This lengthy introduction is in part just a tribute to some good people and in part a way of framing for myself the ways in which Juliet Takes A Breath did and did not feel familiar to me. The plot: Juliet Milagros Palante is in college, is Puerto Rican, lives in the Bronx with her mother and younger brother, is in a relationship with a rather posh sounding white girl, and has just read something called Raging Flower: Empowering Your Pussy by Empowering Your Mind, by feminist writer Harlowe Brisbane. On the basis of a fan letter to the author, Juliet is offered a holiday internship in Portland, working on a large research project. Arriving in Portland she soon finds herself feeling somewhat out of her depth, surrounded by people whose political jargon is unfamiliar, who all seem to know more than her, and whose knowledge is sometimes relevant to her but is also sometimes off. Juliet cycles through a series of new experiences an ideas–attends an Octavia Butler-inspired SF writing group, discusses the mechanics of poly relationships and argues theology, flirts with a hot librarian, receives a breakup letter from her girlfriend. It can get educational at times–Juliet learns about famous feminists or that she can’t just go around demanding people’s gender identity while other characters patiently explain who and why, nodding encouragingly out at the reader from within the text. (At least these are good things to learn.)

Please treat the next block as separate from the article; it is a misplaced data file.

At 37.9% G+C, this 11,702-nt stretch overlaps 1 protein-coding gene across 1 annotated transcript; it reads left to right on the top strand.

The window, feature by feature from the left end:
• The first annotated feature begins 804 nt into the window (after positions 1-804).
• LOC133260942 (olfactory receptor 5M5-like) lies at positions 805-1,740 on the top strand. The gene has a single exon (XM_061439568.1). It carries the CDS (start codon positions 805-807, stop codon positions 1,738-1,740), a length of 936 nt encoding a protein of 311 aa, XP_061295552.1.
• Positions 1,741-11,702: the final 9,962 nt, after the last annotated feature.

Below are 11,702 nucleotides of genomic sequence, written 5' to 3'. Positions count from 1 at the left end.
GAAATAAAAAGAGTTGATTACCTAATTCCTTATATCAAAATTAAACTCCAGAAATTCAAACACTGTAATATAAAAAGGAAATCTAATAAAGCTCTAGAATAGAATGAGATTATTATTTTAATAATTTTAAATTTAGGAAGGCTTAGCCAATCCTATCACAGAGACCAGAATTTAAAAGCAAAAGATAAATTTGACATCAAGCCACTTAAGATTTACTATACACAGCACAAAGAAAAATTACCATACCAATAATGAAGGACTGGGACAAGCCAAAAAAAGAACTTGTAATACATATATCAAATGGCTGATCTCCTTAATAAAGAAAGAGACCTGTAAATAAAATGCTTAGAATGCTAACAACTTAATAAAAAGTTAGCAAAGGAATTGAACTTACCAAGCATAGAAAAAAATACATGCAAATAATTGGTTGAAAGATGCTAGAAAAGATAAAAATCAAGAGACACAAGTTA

Harlowe herself Juliet finds fascinating and sympathetic, ready with natural remedies to period pains and breakups alike; willing to listen to the feminist mixtapes Juliet had made for her girlfriend Lainie. But almost immediately the cracks begin to show–and when Harlowe publicly does something really awful (I’m not normally cautious about spoilers, but I think the impact of the scene in question would be damaged by foreknowledge), Juliet escapes this environment for one where she can think things through.

(I pause here because it feels like a natural break in the narrative.)